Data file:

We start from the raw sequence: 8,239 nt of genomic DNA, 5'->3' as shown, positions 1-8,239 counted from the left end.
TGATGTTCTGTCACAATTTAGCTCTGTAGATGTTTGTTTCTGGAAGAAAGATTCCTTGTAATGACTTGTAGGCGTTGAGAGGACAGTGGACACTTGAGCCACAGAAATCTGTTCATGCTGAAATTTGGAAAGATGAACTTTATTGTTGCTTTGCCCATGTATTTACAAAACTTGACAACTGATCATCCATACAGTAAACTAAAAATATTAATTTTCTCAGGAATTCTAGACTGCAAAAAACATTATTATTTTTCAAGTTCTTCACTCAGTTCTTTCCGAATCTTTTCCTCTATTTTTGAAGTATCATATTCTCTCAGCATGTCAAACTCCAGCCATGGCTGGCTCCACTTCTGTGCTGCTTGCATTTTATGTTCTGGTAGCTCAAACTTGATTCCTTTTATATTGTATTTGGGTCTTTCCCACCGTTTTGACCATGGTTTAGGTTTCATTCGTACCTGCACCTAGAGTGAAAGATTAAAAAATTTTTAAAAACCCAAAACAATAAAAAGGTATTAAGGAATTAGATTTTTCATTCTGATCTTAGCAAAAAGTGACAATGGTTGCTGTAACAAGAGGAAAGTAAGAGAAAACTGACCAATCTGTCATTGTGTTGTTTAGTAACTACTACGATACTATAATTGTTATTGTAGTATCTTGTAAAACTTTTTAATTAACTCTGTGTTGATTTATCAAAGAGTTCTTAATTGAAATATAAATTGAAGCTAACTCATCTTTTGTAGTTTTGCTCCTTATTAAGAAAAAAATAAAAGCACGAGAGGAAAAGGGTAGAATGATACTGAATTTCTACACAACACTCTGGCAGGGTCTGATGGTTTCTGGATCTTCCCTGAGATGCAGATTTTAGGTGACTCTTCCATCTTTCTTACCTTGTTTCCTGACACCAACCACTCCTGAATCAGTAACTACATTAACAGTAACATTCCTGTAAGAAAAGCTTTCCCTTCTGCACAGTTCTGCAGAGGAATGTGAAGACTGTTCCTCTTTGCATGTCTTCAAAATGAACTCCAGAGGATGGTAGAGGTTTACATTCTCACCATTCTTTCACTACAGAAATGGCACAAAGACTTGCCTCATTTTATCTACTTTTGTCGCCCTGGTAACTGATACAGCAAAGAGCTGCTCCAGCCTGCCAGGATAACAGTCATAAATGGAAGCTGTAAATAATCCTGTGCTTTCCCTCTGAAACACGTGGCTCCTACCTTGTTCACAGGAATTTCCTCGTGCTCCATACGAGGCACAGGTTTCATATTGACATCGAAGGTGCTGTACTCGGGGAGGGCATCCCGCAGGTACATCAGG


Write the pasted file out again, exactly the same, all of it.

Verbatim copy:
We start from the raw sequence: 8,239 nt of genomic DNA, 5'->3' as shown, positions 1-8,239 counted from the left end.
TGATGTTCTGTCACAATTTAGCTCTGTAGATGTTTGTTTCTGGAAGAAAGATTCCTTGTAATGACTTGTAGGCGTTGAGAGGACAGTGGACACTTGAGCCACAGAAATCTGTTCATGCTGAAATTTGGAAAGATGAACTTTATTGTTGCTTTGCCCATGTATTTACAAAACTTGACAACTGATCATCCATACAGTAAACTAAAAATATTAATTTTCTCAGGAATTCTAGACTGCAAAAAACATTATTATTTTTCAAGTTCTTCACTCAGTTCTTTCCGAATCTTTTCCTCTATTTTTGAAGTATCATATTCTCTCAGCATGTCAAACTCCAGCCATGGCTGGCTCCACTTCTGTGCTGCTTGCATTTTATGTTCTGGTAGCTCAAACTTGATTCCTTTTATATTGTATTTGGGTCTTTCCCACCGTTTTGACCATGGTTTAGGTTTCATTCGTACCTGCACCTAGAGTGAAAGATTAAAAAATTTTTAAAAACCCAAAACAATAAAAAGGTATTAAGGAATTAGATTTTTCATTCTGATCTTAGCAAAAAGTGACAATGGTTGCTGTAACAAGAGGAAAGTAAGAGAAAACTGACCAATCTGTCATTGTGTTGTTTAGTAACTACTACGATACTATAATTGTTATTGTAGTATCTTGTAAAACTTTTTAATTAACTCTGTGTTGATTTATCAAAGAGTTCTTAATTGAAATATAAATTGAAGCTAACTCATCTTTTGTAGTTTTGCTCCTTATTAAGAAAAAAATAAAAGCACGAGAGGAAAAGGGTAGAATGATACTGAATTTCTACACAACACTCTGGCAGGGTCTGATGGTTTCTGGATCTTCCCTGAGATGCAGATTTTAGGTGACTCTTCCATCTTTCTTACCTTGTTTCCTGACACCAACCACTCCTGAATCAGTAACTACATTAACAGTAACATTCCTGTAAGAAAAGCTTTCCCTTCTGCACAGTTCTGCAGAGGAATGTGAAGACTGTTCCTCTTTGCATGTCTTCAAAATGAACTCCAGAGGATGGTAGAGGTTTACATTCTCACCATTCTTTCACTACAGAAATGGCACAAAGACTTGCCTCATTTTATCTACTTTTGTCGCCCTGGTAACTGATACAGCAAAGAGCTGCTCCAGCCTGCCAGGATAACAGTCATAAATGGAAGCTGTAAATAATCCTGTGCTTTCCCTCTGAAACACGTGGCTCCTACCTTGTTCACAGGAATTTCCTCGTGCTCCATACGAGGCACAGGTTTCATATTGACATCGAAGGTGCTGTACTCGGGGAGGGCATCCCGCAGGTACATCAGG